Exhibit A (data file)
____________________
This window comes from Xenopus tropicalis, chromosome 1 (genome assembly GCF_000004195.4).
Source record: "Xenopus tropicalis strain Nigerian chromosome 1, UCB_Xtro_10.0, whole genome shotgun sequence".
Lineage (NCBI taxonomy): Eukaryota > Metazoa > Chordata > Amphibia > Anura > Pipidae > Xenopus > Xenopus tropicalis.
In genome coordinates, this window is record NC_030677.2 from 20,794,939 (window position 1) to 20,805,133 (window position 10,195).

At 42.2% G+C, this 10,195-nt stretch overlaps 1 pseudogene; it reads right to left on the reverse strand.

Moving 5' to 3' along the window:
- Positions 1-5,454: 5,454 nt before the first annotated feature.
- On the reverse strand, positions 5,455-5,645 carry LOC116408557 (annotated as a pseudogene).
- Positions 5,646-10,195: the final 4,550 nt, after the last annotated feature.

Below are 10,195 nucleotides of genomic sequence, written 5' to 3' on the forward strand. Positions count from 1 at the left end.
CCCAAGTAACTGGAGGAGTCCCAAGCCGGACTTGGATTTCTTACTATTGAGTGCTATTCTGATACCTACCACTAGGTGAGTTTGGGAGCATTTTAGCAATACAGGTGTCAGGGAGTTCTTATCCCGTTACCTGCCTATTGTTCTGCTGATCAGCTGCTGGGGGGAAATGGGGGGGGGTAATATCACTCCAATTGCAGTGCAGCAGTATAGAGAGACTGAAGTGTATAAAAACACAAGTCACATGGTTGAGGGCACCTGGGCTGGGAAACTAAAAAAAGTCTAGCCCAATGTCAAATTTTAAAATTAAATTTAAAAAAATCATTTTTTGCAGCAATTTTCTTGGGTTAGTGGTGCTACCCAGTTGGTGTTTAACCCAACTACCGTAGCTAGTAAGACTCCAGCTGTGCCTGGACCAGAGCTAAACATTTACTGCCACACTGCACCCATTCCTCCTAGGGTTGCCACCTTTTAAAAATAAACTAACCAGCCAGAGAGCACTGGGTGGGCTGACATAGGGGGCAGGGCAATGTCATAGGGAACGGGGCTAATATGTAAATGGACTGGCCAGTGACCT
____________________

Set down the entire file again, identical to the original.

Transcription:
This window comes from Xenopus tropicalis, chromosome 1 (genome assembly GCF_000004195.4).
Source record: "Xenopus tropicalis strain Nigerian chromosome 1, UCB_Xtro_10.0, whole genome shotgun sequence".
Lineage (NCBI taxonomy): Eukaryota > Metazoa > Chordata > Amphibia > Anura > Pipidae > Xenopus > Xenopus tropicalis.
In genome coordinates, this window is record NC_030677.2 from 20,794,939 (window position 1) to 20,805,133 (window position 10,195).

At 42.2% G+C, this 10,195-nt stretch overlaps 1 pseudogene; it reads right to left on the reverse strand.

Moving 5' to 3' along the window:
- Positions 1-5,454: 5,454 nt before the first annotated feature.
- On the reverse strand, positions 5,455-5,645 carry LOC116408557 (annotated as a pseudogene).
- Positions 5,646-10,195: the final 4,550 nt, after the last annotated feature.

Below are 10,195 nucleotides of genomic sequence, written 5' to 3' on the forward strand. Positions count from 1 at the left end.
CCCAAGTAACTGGAGGAGTCCCAAGCCGGACTTGGATTTCTTACTATTGAGTGCTATTCTGATACCTACCACTAGGTGAGTTTGGGAGCATTTTAGCAATACAGGTGTCAGGGAGTTCTTATCCCGTTACCTGCCTATTGTTCTGCTGATCAGCTGCTGGGGGGAAATGGGGGGGGGTAATATCACTCCAATTGCAGTGCAGCAGTATAGAGAGACTGAAGTGTATAAAAACACAAGTCACATGGTTGAGGGCACCTGGGCTGGGAAACTAAAAAAAGTCTAGCCCAATGTCAAATTTTAAAATTAAATTTAAAAAAATCATTTTTTGCAGCAATTTTCTTGGGTTAGTGGTGCTACCCAGTTGGTGTTTAACCCAACTACCGTAGCTAGTAAGACTCCAGCTGTGCCTGGACCAGAGCTAAACATTTACTGCCACACTGCACCCATTCCTCCTAGGGTTGCCACCTTTTAAAAATAAACTAACCAGCCAGAGAGCACTGGGTGGGCTGACATAGGGGGCAGGGCAATGTCATAGGGAACGGGGCTAATATGTAAATGGACTGGCCAGTGACCT